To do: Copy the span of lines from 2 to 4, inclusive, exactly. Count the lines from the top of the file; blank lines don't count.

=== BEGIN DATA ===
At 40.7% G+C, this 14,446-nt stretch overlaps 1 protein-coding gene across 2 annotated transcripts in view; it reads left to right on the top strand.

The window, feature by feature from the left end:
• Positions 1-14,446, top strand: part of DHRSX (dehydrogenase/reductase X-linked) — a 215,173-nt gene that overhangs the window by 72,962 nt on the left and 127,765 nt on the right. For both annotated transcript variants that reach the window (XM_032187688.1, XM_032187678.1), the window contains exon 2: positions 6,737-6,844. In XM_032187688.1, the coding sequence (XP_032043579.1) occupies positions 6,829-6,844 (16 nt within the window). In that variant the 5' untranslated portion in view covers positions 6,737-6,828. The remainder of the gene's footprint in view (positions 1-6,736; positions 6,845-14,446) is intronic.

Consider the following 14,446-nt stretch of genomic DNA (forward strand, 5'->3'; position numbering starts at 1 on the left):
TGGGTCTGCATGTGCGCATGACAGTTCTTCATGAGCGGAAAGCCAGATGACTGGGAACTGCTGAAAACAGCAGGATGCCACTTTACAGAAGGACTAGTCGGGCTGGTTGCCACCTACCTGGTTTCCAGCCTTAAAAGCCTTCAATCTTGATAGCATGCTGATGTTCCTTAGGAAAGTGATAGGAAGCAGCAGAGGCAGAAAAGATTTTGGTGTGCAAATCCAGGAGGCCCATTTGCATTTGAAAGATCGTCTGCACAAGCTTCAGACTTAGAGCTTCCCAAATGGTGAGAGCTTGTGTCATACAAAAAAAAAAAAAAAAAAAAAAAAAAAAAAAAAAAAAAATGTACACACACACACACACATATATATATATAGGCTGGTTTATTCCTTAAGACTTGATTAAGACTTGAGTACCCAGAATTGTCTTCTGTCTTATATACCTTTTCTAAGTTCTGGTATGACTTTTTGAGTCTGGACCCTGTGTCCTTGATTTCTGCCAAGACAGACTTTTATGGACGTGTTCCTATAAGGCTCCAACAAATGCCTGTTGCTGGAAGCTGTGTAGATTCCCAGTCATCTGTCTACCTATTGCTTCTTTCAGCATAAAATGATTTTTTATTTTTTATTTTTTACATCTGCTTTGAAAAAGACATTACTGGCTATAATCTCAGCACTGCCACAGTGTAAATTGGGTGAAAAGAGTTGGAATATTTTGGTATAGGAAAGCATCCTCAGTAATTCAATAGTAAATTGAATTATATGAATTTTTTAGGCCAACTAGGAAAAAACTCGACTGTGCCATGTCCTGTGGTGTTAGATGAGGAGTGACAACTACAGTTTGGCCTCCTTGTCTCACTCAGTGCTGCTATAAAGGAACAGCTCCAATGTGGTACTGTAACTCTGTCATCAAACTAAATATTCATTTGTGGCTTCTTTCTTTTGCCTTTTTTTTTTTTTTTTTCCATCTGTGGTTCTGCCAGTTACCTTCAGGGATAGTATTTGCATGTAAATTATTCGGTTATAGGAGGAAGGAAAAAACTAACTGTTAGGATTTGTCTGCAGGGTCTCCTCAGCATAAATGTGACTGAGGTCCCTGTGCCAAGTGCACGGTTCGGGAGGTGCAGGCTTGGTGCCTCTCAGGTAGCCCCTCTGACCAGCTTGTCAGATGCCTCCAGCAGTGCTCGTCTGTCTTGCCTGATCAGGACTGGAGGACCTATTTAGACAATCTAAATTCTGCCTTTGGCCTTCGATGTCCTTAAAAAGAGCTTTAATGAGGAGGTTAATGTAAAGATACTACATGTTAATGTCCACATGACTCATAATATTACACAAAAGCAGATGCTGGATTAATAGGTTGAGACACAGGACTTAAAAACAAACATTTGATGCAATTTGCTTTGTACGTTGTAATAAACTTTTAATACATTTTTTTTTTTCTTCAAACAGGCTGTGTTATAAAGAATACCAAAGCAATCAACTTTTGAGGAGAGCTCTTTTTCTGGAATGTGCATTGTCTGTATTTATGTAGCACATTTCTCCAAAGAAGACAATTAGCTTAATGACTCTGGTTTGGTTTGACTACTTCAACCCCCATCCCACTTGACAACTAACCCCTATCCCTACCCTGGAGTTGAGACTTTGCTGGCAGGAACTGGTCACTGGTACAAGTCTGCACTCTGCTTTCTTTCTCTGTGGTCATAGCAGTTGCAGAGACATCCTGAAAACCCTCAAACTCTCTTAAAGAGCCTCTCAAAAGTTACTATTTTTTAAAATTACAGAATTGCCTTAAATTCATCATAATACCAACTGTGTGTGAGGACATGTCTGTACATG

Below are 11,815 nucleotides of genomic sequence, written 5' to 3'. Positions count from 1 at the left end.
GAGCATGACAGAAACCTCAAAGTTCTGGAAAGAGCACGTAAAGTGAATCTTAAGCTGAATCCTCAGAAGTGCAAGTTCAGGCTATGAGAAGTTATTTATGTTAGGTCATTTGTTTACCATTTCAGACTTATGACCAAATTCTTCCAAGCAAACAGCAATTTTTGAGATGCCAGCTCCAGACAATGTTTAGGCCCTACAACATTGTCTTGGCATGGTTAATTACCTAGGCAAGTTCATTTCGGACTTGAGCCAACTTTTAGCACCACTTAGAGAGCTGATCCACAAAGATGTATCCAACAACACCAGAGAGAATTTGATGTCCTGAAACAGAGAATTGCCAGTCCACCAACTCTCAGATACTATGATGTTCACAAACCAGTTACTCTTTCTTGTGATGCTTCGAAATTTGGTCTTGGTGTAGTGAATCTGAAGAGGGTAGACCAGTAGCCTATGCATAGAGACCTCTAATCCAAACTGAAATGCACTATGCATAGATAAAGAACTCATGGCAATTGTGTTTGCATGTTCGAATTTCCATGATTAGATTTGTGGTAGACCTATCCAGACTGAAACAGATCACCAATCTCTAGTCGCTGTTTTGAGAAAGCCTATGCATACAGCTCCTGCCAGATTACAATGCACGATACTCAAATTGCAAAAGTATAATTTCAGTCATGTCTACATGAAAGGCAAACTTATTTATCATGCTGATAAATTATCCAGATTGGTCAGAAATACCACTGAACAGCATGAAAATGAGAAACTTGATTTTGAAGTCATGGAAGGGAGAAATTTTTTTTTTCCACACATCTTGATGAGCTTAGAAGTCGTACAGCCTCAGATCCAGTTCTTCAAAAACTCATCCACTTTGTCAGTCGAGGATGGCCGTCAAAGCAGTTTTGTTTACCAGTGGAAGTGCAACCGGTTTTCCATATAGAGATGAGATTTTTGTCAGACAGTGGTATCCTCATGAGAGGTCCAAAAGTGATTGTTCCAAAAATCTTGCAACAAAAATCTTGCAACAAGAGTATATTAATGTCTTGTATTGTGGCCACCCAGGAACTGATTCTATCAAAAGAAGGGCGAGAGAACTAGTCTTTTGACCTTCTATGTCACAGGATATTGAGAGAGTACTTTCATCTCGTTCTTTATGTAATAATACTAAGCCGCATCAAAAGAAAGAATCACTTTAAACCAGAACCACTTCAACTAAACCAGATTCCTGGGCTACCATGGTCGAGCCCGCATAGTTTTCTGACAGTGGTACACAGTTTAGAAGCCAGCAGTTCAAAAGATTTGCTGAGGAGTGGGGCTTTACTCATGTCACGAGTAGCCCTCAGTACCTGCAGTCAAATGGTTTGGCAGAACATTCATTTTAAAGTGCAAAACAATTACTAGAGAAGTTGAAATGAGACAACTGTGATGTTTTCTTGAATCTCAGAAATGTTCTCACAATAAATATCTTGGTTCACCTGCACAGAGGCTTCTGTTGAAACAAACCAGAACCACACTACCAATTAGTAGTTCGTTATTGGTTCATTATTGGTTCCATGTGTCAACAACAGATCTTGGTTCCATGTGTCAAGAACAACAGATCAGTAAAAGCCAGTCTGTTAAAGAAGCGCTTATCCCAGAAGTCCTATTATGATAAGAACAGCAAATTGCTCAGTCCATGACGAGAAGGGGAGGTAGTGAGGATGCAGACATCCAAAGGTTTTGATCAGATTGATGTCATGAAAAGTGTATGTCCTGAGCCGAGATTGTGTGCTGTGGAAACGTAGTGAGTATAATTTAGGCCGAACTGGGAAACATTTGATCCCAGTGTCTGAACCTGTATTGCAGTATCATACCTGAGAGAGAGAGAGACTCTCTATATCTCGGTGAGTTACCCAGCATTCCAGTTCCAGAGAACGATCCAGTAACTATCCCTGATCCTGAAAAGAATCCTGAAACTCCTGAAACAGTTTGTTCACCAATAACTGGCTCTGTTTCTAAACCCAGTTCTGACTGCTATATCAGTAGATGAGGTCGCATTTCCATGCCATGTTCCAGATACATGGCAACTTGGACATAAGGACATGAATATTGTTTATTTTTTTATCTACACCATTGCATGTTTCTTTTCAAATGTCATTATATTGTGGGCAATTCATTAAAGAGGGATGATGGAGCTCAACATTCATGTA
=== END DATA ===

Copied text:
The window, feature by feature from the left end:
• Positions 1-14,446, top strand: part of DHRSX (dehydrogenase/reductase X-linked) — a 215,173-nt gene that overhangs the window by 72,962 nt on the left and 127,765 nt on the right. For both annotated transcript variants that reach the window (XM_032187688.1, XM_032187678.1), the window contains exon 2: positions 6,737-6,844. In XM_032187688.1, the coding sequence (XP_032043579.1) occupies positions 6,829-6,844 (16 nt within the window). In that variant the 5' untranslated portion in view covers positions 6,737-6,828. The remainder of the gene's footprint in view (positions 1-6,736; positions 6,845-14,446) is intronic.

Consider the following 14,446-nt stretch of genomic DNA (forward strand, 5'->3'; position numbering starts at 1 on the left):